Adm. Hyman G. Rickover, boasting that he has not used the services of "think tanks" in 20 years, told a Senate subcommittee yesterday that all private consultants could be taken out "and drowned" and it would not make any difference in the way the government operates.

"They must be good for something," the feisty, 80-year-old admiral said of consultants, some of whom sat uncomfortably in the room during his subcommittee testimony. "Maybe they're good fathers -- but they shouldn't be good fathers at government expense."

Rickover's attack came during a hearing by the Senate Subcommittee on Civil Serivce and General Servces on a bill aimed at curbing abuses in the government's use of outside consultants.The proposed legislation would require federal agencies and private conultants to open up their contracting activities to more public scrutiny.

Though members of the National Council of Professional Services -- consultants all -- later came to the witness table to refute him, Rickover, director of Navy Nuclear Propulsion, fired some verbal torpedoes that clearly entertained the senators.

"It is all too easy for those charged with spending money that is not their own to be generous, particularly the government," said Rickover, who argued that the proposed bill should be substantially strngthened.

"Those in the consulting business are shrewd and have friends in government," Rickover concluded after citing examples of costly defense department studies. "These government employes themselves often look forward to acquiring the fruits of the consulting cornucopia, with the assistance of their friends in the racket."

While conceding later, under committee prodding, that his remarks did not apply to "all" consultants, Rickover said his experiences with them had seldom been good.

"I've had it happen," he complained. "They appoint outside consultants, and they have to be educated. And they have to find something wrong -- so they do."

He said studies had been done "in attempts to prove that non-nuclear aircraft carriers and cruisers are as effective as, but cheaper than, nuclear powered carriers and cruisers; that in response to the Soviet Union building faster submarines, we should build slower submarines . . ."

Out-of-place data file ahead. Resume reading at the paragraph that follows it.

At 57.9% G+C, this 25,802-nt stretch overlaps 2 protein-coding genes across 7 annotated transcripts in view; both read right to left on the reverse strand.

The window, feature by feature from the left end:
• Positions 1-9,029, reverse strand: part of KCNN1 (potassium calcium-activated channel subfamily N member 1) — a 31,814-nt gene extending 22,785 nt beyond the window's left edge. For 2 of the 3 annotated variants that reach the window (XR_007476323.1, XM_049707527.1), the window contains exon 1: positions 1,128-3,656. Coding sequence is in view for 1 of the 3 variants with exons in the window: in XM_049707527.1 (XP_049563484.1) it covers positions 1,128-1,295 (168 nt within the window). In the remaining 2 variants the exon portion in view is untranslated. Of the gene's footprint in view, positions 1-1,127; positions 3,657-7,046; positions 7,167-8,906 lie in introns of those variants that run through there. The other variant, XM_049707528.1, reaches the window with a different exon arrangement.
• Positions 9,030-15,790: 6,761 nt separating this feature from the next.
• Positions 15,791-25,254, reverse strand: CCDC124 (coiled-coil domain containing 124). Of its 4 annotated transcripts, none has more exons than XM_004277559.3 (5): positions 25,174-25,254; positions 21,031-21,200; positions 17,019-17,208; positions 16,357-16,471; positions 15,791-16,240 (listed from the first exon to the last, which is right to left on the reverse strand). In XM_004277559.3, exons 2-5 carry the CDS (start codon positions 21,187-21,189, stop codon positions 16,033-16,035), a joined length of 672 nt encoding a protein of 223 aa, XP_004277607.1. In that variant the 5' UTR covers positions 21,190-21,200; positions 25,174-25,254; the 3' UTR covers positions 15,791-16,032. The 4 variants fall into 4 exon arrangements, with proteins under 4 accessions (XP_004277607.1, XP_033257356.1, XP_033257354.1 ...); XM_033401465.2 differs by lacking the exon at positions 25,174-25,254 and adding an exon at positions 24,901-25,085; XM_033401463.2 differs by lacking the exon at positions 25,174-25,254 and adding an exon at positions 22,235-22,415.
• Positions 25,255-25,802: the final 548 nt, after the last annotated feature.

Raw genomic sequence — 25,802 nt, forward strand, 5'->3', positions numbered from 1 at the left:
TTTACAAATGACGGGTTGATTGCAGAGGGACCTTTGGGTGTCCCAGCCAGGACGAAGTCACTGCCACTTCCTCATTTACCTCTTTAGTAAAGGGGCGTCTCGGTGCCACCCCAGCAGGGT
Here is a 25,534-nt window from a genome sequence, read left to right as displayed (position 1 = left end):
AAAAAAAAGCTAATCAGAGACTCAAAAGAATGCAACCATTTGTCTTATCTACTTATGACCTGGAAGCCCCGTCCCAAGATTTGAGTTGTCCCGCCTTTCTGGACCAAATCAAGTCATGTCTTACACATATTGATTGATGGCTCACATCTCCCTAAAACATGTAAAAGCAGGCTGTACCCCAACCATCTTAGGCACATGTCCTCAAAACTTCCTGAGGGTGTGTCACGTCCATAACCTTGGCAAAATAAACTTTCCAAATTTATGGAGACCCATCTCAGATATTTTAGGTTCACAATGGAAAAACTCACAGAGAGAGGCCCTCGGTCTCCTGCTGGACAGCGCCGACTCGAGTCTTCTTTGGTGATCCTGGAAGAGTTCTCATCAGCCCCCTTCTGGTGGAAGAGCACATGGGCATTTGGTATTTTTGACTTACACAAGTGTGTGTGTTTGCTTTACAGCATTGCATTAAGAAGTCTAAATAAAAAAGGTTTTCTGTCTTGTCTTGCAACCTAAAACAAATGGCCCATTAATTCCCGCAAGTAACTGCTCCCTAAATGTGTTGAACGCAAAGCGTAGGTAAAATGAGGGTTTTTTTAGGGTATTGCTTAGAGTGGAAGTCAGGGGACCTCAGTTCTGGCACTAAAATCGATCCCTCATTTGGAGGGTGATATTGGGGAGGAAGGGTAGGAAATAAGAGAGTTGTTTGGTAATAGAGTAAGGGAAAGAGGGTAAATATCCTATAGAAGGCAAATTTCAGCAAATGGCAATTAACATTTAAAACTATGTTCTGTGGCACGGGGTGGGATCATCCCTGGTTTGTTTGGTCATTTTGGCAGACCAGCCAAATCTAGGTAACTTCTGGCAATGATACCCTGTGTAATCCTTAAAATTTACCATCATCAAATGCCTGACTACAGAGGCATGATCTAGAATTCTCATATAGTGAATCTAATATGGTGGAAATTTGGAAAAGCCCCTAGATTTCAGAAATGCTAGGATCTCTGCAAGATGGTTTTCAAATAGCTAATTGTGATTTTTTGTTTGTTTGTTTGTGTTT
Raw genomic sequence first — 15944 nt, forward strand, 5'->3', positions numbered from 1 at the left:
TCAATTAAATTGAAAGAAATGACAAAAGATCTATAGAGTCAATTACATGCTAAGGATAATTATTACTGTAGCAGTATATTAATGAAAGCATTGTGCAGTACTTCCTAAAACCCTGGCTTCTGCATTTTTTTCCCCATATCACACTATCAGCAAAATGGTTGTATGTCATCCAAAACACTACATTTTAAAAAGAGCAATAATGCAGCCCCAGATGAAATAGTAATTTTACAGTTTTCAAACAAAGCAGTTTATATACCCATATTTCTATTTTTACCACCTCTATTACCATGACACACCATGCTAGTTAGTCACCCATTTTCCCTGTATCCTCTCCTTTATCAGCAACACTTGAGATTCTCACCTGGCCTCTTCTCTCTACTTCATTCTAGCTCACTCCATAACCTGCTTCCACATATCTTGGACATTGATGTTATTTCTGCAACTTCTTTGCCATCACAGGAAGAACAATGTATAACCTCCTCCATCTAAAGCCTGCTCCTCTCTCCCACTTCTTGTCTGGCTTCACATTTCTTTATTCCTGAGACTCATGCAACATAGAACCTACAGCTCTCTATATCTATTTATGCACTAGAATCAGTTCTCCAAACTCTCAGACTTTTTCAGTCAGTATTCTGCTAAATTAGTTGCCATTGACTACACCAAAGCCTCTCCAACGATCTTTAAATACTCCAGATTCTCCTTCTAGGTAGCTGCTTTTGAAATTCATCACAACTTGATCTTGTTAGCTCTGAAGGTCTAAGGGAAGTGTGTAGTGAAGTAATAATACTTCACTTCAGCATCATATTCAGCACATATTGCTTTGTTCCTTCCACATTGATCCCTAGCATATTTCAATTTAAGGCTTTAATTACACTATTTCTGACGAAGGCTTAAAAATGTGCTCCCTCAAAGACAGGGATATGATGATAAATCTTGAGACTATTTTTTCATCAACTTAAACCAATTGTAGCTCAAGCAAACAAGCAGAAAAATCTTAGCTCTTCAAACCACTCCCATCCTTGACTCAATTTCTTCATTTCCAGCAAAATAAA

Rickover also accused former defense secretary Robert McNamara of hiring consultants to recommend that it would be "cost effective" to sink 10 Polaris submarines.

"McNamara was a systems man . . . he was off making speeches . . . but he had stooges there and we had a hell of a time."

Now head of the World Bank, McNamara was "climbing the Rockies" and could not be reached for comment, an aide said yesterday.

Rickover suggested that the best way to cut down on waste in the consulting business would be to reduce the funds available for such projects and to make them "more visible throughout the budget process."

Legislation to more closely regulate consulting activities was introduced last June following a series of articles in The Washington Post which detailed numerous abuses in the awarding of federal consulting contracts.

Sen. David Pryor (D-Ark.) chief sponsor of the bill and chairman of the subcommittee now considering its merits, opened the hearing by saying that outside consultants "do the basic work of government." And, while cameramen from the CBS television show "60 minutes" recorded highlights of the hearing, he and Sen. Charles Percy (R-III.) repeated many of the same concerns about contracting abuses they had expressed only the day before.

When the consultants got their turn, they complained that all the criticism of consultants had obscured their "extraordinary contributions" to the government.

"Yes, there certainly are some abuses -- and we feel the press and others have been very clever in taking advantage of anecdotal reports," said George Monroe, president of the National Council of Professional Services Firms.

But Monroe and other consultants argued that the goverment's overall procurement process should be streamlined. They said legislation aimed exclusively at curtailing consulting services could "eliminate a valuable and cost-effective resource."

Citing General Accounting Office reports issued between 1972 and 1978, Monroe said studies had found 16 government activities that were less expensive if performed "in-house" and 109 activities that were less expensive if done by an outside contractor.

Monroe recommended strengthening the Office of Federal Procurement Policy and upgrading the role of procurement officers within the goverment. He also said that waste would be avoided and services improved if the government paid private contractors promptly and if federal agencies had a better idea of what they wanted.

"It is very demoralizing when you put in what you feel is a good effort and come out with a valid finding and then find out the government is no longer interested," Monroe said.